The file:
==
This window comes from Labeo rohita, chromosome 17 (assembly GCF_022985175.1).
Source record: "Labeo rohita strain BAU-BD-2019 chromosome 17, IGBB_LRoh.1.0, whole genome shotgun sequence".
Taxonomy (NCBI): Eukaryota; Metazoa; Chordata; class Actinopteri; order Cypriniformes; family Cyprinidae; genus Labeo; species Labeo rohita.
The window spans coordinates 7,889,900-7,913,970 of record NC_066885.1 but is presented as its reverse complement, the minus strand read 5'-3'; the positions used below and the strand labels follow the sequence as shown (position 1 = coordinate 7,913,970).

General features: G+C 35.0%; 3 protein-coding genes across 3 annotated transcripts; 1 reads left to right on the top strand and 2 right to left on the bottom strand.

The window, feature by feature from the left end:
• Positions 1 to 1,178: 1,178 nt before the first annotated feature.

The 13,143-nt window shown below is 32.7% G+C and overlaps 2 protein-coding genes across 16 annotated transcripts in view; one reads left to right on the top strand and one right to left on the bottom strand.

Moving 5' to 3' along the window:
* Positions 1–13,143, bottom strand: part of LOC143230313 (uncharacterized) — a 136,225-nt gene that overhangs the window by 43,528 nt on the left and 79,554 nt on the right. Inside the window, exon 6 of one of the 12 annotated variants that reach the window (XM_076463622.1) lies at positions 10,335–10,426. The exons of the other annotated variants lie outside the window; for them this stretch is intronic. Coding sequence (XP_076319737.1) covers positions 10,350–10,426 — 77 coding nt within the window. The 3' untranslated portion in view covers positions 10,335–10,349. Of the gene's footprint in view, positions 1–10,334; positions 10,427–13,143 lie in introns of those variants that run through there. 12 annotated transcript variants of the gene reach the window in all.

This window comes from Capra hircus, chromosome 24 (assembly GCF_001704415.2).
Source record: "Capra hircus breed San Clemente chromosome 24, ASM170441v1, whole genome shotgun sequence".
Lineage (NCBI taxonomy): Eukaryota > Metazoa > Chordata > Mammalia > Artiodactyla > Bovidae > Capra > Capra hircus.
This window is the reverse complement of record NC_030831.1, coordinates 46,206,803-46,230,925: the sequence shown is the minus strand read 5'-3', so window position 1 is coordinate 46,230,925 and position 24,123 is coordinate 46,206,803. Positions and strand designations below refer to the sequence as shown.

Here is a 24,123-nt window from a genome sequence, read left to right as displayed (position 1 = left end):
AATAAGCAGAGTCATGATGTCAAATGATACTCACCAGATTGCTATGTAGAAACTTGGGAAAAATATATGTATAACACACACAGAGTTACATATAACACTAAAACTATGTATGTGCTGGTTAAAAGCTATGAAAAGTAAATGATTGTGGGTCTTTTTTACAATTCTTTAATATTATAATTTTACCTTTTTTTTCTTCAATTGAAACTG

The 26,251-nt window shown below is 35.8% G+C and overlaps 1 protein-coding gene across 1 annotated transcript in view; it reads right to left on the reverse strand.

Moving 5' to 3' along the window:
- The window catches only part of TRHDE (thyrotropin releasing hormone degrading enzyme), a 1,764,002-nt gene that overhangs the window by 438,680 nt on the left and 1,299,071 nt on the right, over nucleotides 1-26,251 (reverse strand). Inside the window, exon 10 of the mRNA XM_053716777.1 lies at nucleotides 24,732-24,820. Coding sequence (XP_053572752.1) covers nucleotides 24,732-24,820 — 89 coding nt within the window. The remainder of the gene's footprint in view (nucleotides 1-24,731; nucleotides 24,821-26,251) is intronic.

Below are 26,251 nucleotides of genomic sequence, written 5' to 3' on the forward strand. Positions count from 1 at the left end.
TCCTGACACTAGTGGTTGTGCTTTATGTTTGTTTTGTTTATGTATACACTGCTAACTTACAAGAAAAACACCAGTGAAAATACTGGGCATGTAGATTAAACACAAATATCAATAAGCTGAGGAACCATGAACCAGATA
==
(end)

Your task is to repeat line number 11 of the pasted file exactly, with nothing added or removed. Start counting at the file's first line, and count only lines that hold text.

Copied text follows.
This window comes from Capra hircus, chromosome 24 (assembly GCF_001704415.2).